For anyone who has lived in Pentagon City, you know just how good the Kabob Palace is. Yes, it is scary and filled with cab drivers at night, but you just can't beat their kabobs. As I was scanning our pantry on Sunday morning deciding what to make for dinner before heading off to church, I noticed some Indian seasonings that I haven't touched in awhile. Of course I had chick peas, tomatoes, and onions, so I was good to go. I got the chick peas cooking and then started rummaging around the kitchen for something to go with the chick peas.

I flipped through the Betty Crocker Indian cookbook that I got as a gift a few years back and found this fantastic recipe for ground lamb kabobs. I obviously don't keep ground lamb in the freezer, so I substituted ground beef and in a few minutes had that marinating in the fridge to grill after church. Next up, I found a great recipe for naan. I was pretty excited about how the meal was turning out, all from random ingredients in my kitchen.

After church, Ben and I finished cooking the chick peas, grilled the beef, and made naan, which was incredible. I brushed the naan with butter once it came off the pan and sprinkled it with sea salt. Since Kabob Palace is famous for its sauce, I put together the closest imitation using cumin and cayenne to make it spicy. It wasn't the same, but it had the same effect of making the meat and naan more flavorful. Overall, it was an incredible meal.
Below are the recipes so that everyone can enjoy the goodness.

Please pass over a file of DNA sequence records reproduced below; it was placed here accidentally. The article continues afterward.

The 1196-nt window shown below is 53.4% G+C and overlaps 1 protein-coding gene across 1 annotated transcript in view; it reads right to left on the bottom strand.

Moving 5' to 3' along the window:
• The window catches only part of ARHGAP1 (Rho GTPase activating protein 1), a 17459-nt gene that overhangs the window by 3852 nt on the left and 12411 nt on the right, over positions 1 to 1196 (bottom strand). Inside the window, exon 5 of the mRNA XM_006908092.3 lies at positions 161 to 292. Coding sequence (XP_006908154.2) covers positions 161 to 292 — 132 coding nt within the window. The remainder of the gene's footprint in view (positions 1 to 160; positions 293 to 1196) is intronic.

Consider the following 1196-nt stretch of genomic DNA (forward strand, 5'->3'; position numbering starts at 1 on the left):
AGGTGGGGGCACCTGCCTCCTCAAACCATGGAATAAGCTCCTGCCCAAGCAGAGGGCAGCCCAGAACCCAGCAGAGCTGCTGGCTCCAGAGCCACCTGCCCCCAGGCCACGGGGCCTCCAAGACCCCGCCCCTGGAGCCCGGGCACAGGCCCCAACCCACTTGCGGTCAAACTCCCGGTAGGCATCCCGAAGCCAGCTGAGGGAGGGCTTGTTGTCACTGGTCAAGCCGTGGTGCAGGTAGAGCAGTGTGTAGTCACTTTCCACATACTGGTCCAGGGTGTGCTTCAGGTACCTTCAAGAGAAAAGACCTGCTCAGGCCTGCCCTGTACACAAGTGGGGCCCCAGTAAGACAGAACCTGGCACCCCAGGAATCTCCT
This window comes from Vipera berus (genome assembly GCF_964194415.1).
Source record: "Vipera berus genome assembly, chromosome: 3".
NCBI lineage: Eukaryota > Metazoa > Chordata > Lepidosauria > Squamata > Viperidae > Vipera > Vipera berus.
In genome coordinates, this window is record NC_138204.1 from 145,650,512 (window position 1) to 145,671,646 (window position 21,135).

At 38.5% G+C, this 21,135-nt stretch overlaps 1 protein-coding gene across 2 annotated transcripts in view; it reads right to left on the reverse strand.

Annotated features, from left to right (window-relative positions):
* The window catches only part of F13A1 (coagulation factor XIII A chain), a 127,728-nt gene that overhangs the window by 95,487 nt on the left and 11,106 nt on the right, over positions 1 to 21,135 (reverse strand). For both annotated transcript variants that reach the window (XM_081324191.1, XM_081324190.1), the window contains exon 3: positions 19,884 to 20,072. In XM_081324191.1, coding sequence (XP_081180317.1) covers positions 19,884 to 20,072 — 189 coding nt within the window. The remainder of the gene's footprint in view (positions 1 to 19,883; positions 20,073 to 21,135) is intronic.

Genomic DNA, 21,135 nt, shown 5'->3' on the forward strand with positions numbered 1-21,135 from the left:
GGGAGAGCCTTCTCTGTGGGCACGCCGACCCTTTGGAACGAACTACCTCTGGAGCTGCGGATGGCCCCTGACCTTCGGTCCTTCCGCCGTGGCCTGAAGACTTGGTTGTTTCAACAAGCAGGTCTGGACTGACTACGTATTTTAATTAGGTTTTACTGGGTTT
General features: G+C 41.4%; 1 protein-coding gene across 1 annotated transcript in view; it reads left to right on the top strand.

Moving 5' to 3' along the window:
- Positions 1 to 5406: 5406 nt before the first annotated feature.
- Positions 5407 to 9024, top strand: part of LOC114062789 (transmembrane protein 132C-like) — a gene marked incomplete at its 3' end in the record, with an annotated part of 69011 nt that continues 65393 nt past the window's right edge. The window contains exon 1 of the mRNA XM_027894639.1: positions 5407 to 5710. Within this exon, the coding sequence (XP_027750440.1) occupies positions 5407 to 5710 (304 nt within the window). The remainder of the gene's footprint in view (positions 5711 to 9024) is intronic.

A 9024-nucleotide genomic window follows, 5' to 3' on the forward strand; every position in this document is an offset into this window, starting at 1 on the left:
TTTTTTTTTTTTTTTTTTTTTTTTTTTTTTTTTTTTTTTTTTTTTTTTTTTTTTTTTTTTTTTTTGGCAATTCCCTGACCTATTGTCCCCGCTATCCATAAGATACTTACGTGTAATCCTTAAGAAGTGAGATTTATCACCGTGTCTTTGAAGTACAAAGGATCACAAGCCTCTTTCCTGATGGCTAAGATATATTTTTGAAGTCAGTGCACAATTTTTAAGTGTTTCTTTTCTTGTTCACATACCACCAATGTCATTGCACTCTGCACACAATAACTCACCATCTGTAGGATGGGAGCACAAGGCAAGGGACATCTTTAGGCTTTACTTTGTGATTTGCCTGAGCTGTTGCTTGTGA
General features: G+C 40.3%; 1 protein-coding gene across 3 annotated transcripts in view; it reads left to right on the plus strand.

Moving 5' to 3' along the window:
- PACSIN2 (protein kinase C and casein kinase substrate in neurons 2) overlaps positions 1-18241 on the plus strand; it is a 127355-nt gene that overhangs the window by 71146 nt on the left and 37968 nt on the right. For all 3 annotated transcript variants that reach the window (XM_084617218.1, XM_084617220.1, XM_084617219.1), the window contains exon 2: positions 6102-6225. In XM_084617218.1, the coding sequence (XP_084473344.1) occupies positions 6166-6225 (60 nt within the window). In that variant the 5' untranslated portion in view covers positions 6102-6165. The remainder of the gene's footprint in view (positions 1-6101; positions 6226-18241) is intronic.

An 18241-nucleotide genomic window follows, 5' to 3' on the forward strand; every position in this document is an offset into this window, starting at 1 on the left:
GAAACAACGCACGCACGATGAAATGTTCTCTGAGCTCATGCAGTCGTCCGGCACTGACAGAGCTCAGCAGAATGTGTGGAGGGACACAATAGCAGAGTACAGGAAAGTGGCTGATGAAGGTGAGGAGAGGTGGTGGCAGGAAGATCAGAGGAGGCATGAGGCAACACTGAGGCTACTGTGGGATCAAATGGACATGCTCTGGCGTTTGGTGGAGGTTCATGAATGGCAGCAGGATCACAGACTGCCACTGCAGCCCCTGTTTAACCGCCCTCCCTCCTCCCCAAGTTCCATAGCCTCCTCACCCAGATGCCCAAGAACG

Seekh Kabob
1 lb ground beef (or lamb)
1/2 c finely chopped onion
1 t salt
1 t ground cardamom
1 t ground cumin
3/4 t ground black pepper
5 cloves garlic, finely chopped
Mix all ingredients together. (I let the meat and spices marinate in the fridge for a few hours before grilling.) Divide the meat into 12 parts and press around a skewer so that half of the skewer is covered. Grill 12-15 minutes on medium high heat, turning occassionally so that meat browns evenly. (I broiled the kabobs in the oven.) Serve with cutney or fresh lime.
3 c flour
1 T sugar
1 t salt
2 t baking powder
1/2 t baking soda
1/2 c milk, slightly warmed
2 T oil
1/4 c water, warmed
melted butter for brushing
Mix together the dry ingredients. Mix milk and oil; stir into flour mixture (it will be crumbly). Stir in water. Dough should form a ball, but not be sticky or dry. (I added a little more than 1/4 c.) Knead dough 2-3 minutes or until dough becomes smooth and pliable. Brush with butter, cover with plastic wrap, and let sit for 30 minutes. Divide dough into 4 equal parts. Shape into a ball and let sit for another 30 minutes. Roll out each piece of dough into a circle, 1/4 inch thick, on a lightly floured surface. Cook on a HOT frying pan (no oil) for 1-2 minutes each side. The pan needs to be hot so that the bread gets air bubbles while cooking. Once cooked, immediately brush with butter and sprinkle with salt.